The job of keeping a look-out for errors goes to the ‘Music Room’. This name stems from the early days of the Walt Disney studio when music was played here, more than likely to soothe the frayed nerves of the people working in this department. Other tasks of the Music Room personnel include supervising all production areas and being up to date on all last minute changes. With the basic structure completed, work can now be allocated.
The next stage in production is the ‘Layout’. The ‘Layout Artist’ has the job of designing the ‘stage’, giving the exact dimensions and perspective for each scene. The drawings also provide guidelines for animation, showing the ‘Animators’ where to position their characters and also to provide the basic design for the ‘Background Department’. They must also check that each scene is historically and structurally correct, for example it would be of no use if the scene was to be set in an old saw mill if the background looked nothing like a saw mill. Therefore, the layout artist might sometimes have to refer to old books for reference when researching a scene.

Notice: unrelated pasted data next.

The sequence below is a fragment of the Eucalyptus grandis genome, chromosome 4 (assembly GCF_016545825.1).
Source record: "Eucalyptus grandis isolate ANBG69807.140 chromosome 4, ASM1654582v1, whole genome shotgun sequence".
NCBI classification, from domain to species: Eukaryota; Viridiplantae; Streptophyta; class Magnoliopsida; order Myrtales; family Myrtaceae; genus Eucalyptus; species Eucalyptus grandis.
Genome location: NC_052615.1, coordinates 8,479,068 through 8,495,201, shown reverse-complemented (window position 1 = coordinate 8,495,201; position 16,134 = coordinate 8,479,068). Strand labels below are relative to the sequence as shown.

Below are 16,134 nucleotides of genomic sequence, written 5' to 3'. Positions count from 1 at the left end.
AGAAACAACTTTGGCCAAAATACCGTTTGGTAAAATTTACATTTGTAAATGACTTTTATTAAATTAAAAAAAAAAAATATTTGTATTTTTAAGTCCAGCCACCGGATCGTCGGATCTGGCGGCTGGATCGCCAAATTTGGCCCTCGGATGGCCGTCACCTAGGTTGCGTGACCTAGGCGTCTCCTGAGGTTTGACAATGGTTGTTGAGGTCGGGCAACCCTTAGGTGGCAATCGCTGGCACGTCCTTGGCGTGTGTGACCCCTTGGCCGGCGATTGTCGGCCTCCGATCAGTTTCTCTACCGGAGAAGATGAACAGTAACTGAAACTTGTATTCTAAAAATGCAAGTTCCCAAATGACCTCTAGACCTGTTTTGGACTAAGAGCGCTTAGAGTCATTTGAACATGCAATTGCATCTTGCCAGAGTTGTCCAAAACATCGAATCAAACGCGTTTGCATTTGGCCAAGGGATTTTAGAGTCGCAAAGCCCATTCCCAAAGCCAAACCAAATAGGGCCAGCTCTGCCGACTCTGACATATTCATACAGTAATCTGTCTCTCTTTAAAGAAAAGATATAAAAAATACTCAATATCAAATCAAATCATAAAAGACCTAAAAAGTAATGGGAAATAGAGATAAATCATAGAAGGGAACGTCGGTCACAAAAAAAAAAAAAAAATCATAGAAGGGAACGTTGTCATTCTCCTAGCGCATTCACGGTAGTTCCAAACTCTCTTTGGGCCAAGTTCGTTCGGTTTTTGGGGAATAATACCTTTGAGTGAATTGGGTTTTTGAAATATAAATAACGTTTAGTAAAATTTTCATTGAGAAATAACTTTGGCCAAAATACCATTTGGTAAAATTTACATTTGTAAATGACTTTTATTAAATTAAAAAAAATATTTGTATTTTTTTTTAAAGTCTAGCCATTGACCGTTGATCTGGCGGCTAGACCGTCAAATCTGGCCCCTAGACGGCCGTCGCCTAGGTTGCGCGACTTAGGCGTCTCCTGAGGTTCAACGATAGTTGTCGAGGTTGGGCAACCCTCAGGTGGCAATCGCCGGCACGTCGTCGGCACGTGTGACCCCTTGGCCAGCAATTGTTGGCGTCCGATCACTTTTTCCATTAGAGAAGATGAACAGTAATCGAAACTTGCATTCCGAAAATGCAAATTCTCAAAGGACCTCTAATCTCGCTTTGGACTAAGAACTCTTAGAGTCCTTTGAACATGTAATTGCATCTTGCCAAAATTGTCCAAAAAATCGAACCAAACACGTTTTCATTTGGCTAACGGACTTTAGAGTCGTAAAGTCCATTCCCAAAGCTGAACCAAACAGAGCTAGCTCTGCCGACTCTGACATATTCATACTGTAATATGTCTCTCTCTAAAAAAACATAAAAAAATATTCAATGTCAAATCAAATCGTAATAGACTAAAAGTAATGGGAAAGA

The layout is passed on to the ‘Background Department’ where artists transform the basic design into the elaborate version seen in the film. The background artists seem to use airbrushes a great deal in order to give a soft look to the paintings. They capture the mood of the scene and try to create a believable world in which the story can evolve. The backgrounds also affect the characters because all colour schemes are chosen in close reference to the background colours.
Some scenes go to the scene planning department before they go to animation. The four people employed in this department have the sole function of planning the camera moves which take place throughout the film. The planning department works closely with the directors and animators to ensure that everybody understands the type of camera moves involved in each scene.